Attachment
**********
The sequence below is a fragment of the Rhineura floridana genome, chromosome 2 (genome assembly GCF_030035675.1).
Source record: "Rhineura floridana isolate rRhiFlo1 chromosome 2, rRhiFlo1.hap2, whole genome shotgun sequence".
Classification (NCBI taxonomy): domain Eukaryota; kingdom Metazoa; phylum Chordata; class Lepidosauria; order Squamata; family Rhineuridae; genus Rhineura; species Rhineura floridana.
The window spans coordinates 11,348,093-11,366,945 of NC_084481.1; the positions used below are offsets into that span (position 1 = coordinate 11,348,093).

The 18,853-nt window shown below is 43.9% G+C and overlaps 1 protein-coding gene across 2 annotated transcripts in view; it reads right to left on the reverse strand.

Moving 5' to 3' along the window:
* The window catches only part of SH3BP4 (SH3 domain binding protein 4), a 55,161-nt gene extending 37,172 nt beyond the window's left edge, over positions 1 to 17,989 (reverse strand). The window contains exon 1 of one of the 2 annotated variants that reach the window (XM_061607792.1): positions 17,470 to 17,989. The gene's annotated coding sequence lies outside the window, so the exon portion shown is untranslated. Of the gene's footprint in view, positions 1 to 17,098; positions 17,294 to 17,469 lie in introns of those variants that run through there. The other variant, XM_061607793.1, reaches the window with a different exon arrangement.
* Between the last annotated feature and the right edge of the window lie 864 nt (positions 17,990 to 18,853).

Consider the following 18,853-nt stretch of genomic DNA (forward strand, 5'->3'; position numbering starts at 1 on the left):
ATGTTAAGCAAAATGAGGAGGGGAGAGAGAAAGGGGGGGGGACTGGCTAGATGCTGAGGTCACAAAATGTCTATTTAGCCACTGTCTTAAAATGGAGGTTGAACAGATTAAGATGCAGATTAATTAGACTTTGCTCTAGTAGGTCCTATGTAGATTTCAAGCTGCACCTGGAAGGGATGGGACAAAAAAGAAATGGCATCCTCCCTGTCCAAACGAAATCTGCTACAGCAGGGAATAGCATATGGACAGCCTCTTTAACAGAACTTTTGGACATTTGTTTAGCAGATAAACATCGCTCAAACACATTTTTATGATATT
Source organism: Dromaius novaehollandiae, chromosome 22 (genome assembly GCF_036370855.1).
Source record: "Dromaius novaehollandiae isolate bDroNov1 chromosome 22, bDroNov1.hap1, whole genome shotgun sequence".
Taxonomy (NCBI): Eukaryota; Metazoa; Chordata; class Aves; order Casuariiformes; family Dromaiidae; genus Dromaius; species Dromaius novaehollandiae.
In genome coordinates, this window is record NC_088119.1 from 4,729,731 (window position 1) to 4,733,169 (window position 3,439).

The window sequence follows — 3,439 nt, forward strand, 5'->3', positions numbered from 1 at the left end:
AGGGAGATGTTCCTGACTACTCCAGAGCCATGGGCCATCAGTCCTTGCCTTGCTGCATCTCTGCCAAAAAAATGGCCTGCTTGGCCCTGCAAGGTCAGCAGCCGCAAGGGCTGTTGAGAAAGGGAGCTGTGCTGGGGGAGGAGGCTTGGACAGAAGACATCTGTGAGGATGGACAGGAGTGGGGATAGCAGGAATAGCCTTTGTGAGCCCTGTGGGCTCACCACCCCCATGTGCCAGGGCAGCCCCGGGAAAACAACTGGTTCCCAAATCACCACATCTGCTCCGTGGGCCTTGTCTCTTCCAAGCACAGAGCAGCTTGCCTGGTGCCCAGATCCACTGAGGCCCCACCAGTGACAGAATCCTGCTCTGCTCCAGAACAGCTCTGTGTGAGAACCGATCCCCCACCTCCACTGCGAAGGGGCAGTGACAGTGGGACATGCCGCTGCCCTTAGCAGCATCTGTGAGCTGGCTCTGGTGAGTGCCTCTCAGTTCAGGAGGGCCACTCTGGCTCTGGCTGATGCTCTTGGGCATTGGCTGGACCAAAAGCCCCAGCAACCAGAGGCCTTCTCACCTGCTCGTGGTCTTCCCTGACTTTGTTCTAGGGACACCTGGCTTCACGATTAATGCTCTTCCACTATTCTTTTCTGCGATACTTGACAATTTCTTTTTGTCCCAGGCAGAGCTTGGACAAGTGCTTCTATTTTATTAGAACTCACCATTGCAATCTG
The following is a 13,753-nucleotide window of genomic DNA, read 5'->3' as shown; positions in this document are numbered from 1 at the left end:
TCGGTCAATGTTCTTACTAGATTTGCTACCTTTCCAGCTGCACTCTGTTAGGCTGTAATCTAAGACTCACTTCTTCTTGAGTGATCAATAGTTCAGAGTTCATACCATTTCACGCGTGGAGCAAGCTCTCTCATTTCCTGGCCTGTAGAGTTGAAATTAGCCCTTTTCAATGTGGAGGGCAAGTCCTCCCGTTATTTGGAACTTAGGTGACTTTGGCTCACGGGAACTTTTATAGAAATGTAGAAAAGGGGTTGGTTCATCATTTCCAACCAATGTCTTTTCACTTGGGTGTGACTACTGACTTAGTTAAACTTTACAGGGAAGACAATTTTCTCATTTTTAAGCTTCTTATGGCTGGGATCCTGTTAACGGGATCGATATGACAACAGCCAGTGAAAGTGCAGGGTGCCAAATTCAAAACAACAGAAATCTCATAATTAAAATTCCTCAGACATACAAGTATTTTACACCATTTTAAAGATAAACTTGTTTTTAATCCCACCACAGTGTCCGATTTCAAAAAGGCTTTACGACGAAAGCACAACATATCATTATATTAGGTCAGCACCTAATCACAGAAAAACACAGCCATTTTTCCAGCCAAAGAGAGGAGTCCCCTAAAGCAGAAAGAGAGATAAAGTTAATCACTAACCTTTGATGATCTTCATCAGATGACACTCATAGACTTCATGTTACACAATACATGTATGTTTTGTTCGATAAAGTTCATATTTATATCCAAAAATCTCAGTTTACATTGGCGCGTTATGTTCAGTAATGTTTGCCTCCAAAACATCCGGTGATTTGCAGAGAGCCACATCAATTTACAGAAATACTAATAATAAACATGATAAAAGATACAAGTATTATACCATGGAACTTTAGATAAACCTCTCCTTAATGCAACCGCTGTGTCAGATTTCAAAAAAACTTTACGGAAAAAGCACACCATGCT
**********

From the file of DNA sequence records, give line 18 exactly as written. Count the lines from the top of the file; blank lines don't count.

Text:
TCGGTCAATGTTCTTACTAGATTTGCTACCTTTCCAGCTGCACTCTGTTAGGCTGTAATCTAAGACTCACTTCTTCTTGAGTGATCAATAGTTCAGAGTTCATACCATTTCACGCGTGGAGCAAGCTCTCTCATTTCCTGGCCTGTAGAGTTGAAATTAGCCCTTTTCAATGTGGAGGGCAAGTCCTCCCGTTATTTGGAACTTAGGTGACTTTGGCTCACGGGAACTTTTATAGAAATGTAGAAAAGGGGTTGGTTCATCATTTCCAACCAATGTCTTTTCACTTGGGTGTGACTACTGACTTAGTTAAACTTTACAGGGAAGACAATTTTCTCATTTTTAAGCTTCTTATGGCTGGGATCCTGTTAACGGGATCGATATGACAACAGCCAGTGAAAGTGCAGGGTGCCAAATTCAAAACAACAGAAATCTCATAATTAAAATTCCTCAGACATACAAGTATTTTACACCATTTTAAAGATAAACTTGTTTTTAATCCCACCACAGTGTCCGATTTCAAAAAGGCTTTACGACGAAAGCACAACATATCATTATATTAGGTCAGCACCTAATCACAGAAAAACACAGCCATTTTTCCAGCCAAAGAGAGGAGTCCCCTAAAGCAGAAAGAGAGATAAAGTTAATCACTAACCTTTGATGATCTTCATCAGATGACACTCATAGACTTCATGTTACACAATACATGTATGTTTTGTTCGATAAAGTTCATATTTATATCCAAAAATCTCAGTTTACATTGGCGCGTTATGTTCAGTAATGTTTGCCTCCAAAACATCCGGTGATTTGCAGAGAGCCACATCAATTTACAGAAATACTAATAATAAACATGATAAAAGATACAAGTATTATACCATGGAACTTTAGATAAACCTCTCCTTAATGCAACCGCTGTGTCAGATTTCAAAAAAACTTTACGGAAAAAGCACACCATGCT